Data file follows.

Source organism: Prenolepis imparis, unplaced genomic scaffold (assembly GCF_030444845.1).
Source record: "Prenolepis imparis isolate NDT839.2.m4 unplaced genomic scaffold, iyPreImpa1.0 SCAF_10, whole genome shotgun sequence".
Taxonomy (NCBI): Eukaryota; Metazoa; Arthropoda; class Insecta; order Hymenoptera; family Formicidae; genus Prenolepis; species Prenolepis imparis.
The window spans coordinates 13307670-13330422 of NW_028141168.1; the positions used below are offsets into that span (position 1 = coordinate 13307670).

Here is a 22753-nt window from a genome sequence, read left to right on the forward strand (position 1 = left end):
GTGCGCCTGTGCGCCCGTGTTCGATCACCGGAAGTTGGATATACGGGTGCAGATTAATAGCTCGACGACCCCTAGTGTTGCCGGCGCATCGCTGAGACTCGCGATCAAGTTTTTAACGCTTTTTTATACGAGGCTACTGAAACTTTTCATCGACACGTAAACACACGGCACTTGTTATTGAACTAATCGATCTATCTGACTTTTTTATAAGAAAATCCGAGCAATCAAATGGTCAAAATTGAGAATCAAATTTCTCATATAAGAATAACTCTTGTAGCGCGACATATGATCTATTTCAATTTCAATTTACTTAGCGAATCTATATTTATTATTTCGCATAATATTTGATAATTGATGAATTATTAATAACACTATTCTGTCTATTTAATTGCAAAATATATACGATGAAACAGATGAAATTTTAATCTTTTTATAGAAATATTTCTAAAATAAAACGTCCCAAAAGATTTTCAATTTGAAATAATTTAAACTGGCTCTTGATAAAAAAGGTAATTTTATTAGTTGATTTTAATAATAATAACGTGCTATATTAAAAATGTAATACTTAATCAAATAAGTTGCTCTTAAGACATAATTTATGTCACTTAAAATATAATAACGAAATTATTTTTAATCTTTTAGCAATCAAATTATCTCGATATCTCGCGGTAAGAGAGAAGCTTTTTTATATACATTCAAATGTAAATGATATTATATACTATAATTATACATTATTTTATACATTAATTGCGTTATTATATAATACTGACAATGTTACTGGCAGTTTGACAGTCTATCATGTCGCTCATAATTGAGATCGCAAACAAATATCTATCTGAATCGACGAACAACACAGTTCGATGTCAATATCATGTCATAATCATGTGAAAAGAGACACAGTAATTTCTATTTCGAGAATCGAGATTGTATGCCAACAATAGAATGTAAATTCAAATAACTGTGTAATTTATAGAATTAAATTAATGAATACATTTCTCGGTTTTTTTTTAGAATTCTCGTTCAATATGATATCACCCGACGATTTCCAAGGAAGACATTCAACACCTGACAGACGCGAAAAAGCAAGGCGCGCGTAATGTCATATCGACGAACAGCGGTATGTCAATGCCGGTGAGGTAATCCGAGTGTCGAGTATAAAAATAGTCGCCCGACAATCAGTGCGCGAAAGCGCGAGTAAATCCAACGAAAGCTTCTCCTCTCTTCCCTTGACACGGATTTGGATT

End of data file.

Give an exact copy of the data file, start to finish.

Source organism: Prenolepis imparis, unplaced genomic scaffold (assembly GCF_030444845.1).
Source record: "Prenolepis imparis isolate NDT839.2.m4 unplaced genomic scaffold, iyPreImpa1.0 SCAF_10, whole genome shotgun sequence".
Taxonomy (NCBI): Eukaryota; Metazoa; Arthropoda; class Insecta; order Hymenoptera; family Formicidae; genus Prenolepis; species Prenolepis imparis.
The window spans coordinates 13307670-13330422 of NW_028141168.1; the positions used below are offsets into that span (position 1 = coordinate 13307670).

Here is a 22753-nt window from a genome sequence, read left to right on the forward strand (position 1 = left end):
GTGCGCCTGTGCGCCCGTGTTCGATCACCGGAAGTTGGATATACGGGTGCAGATTAATAGCTCGACGACCCCTAGTGTTGCCGGCGCATCGCTGAGACTCGCGATCAAGTTTTTAACGCTTTTTTATACGAGGCTACTGAAACTTTTCATCGACACGTAAACACACGGCACTTGTTATTGAACTAATCGATCTATCTGACTTTTTTATAAGAAAATCCGAGCAATCAAATGGTCAAAATTGAGAATCAAATTTCTCATATAAGAATAACTCTTGTAGCGCGACATATGATCTATTTCAATTTCAATTTACTTAGCGAATCTATATTTATTATTTCGCATAATATTTGATAATTGATGAATTATTAATAACACTATTCTGTCTATTTAATTGCAAAATATATACGATGAAACAGATGAAATTTTAATCTTTTTATAGAAATATTTCTAAAATAAAACGTCCCAAAAGATTTTCAATTTGAAATAATTTAAACTGGCTCTTGATAAAAAAGGTAATTTTATTAGTTGATTTTAATAATAATAACGTGCTATATTAAAAATGTAATACTTAATCAAATAAGTTGCTCTTAAGACATAATTTATGTCACTTAAAATATAATAACGAAATTATTTTTAATCTTTTAGCAATCAAATTATCTCGATATCTCGCGGTAAGAGAGAAGCTTTTTTATATACATTCAAATGTAAATGATATTATATACTATAATTATACATTATTTTATACATTAATTGCGTTATTATATAATACTGACAATGTTACTGGCAGTTTGACAGTCTATCATGTCGCTCATAATTGAGATCGCAAACAAATATCTATCTGAATCGACGAACAACACAGTTCGATGTCAATATCATGTCATAATCATGTGAAAAGAGACACAGTAATTTCTATTTCGAGAATCGAGATTGTATGCCAACAATAGAATGTAAATTCAAATAACTGTGTAATTTATAGAATTAAATTAATGAATACATTTCTCGGTTTTTTTTTAGAATTCTCGTTCAATATGATATCACCCGACGATTTCCAAGGAAGACATTCAACACCTGACAGACGCGAAAAAGCAAGGCGCGCGTAATGTCATATCGACGAACAGCGGTATGTCAATGCCGGTGAGGTAATCCGAGTGTCGAGTATAAAAATAGTCGCCCGACAATCAGTGCGCGAAAGCGCGAGTAAATCCAACGAAAGCTTCTCCTCTCTTCCCTTGACACGGATTTGGATT